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Mears also doesn’t have a high opinion of the new summer training schedule for football players, who used to go through training with the rest of their classmates. This summer everybody but the plebes finished condensed training schedules by July 15, when they returned to West Point to take classes in one of three summer school sessions (in the past there had been only one) and lift weights with Army’s expanded strength and conditioning staff. The most vacation that any player got was four or five days, compared to two to three weeks for most cadets. Dixon, who will take one fewer class than usual this semester after studying military history over the summer, had no leave at all.

“All of a sudden, guys have an opportunity to underload [on classes],” says Corrigan, who insists that admissions standards have not been lowered. “Last year we had [sophomores] who came out of the field from Cadet Field Training on July 27 and practice started on August 3. Four weeks later, they were competing against guys who had been lifting weights for three months.”

It’s the sort of change that Navy made to its players’ schedules soon after Paul Johnson became the coach there in 2002. After going 2-10 in his debut season at Annapolis, the Midshipmen went 43-19 before Johnson left for Georgia Tech in ‘07. “Heart, desire and all that only goes so far,” Johnson says. Mears nevertheless scoffs at the merits of summer-school classes, in which, he says, “The quality of discussion … is not as good.”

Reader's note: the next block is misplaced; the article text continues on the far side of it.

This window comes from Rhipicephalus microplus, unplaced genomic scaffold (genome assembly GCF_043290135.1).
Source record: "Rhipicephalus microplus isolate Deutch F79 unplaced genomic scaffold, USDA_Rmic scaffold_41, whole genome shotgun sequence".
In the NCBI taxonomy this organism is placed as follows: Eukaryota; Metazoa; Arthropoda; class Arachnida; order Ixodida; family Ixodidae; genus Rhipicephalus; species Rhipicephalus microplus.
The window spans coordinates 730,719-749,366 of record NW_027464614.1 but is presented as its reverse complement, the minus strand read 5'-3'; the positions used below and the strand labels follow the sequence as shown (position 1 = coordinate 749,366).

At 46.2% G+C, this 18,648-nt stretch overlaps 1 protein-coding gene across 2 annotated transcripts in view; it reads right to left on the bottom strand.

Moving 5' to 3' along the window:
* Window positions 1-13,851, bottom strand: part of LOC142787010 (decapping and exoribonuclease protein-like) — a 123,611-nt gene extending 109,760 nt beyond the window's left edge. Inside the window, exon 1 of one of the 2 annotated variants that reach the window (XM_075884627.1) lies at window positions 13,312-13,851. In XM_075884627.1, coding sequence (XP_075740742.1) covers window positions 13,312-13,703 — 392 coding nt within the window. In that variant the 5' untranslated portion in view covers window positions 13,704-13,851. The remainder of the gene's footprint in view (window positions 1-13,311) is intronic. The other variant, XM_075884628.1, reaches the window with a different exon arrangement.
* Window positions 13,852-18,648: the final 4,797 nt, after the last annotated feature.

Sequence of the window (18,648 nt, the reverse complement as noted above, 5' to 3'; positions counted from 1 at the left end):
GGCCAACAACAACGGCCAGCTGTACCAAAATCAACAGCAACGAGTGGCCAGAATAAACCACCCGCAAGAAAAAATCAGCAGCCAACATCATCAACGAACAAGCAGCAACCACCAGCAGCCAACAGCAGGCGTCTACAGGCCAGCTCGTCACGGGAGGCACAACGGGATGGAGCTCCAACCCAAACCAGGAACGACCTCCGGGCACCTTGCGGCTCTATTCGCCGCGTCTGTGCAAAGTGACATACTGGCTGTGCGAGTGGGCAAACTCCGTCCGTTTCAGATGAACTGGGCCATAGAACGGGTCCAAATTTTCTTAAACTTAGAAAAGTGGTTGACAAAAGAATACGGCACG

Mears, who retired from the army earlier this month because of back injuries he suffered when his OH-58 helicopter crashed in Iraq in 2004, does not want the Black Knights to lower themselves to the level of the rest of college football, where scandal and criminal allegations seem to be almost routine. In his editorial, he cited West Point’s 1951 cheating scandal, which cost Army 37 varsity players. Trent Steelman, the Black Knights’ starting quarterback from ‘09 to ’12, was found to have violated the academy’s honor code because he plagiarized parts of a history paper as a plebe. The Air Force Academy is conducting an investigation into its athletic department in the wake of allegations against athletes -- including football players -- that include smoking synthetic marijuana, binge drinking and possibly using date-rape drugs to sexually assault women.

Such problems are almost impossible to avoid for any school, but they are particularly sore spots at the academies, which claim to admit only the best and the brightest. “I don’t want [West Point] to have another scandal,” Mears says. “[But] I don’t think [the administration] sees the trade-offs.”

Still, Mears acknowledges that, “Barring any changes, we are going to continue to lose to Navy.” And that is the fundamental problem with his argument. Though it is backed by sound and sober research, it does not account for the fact that cadets have been told for more than a century that beating Navy is the most important thing in the world. You simply cannot preach that and then not give the team a chance to beat the Midshipmen. There is no chance -- none, zero -- that the Black Knights are not going to play football at the same level as Navy or Air Force. “[Mears’] concern is a valid concern,” Caslen says. “It’s not something that the leadership is dismissing … [But] there was too much mediocrity here.”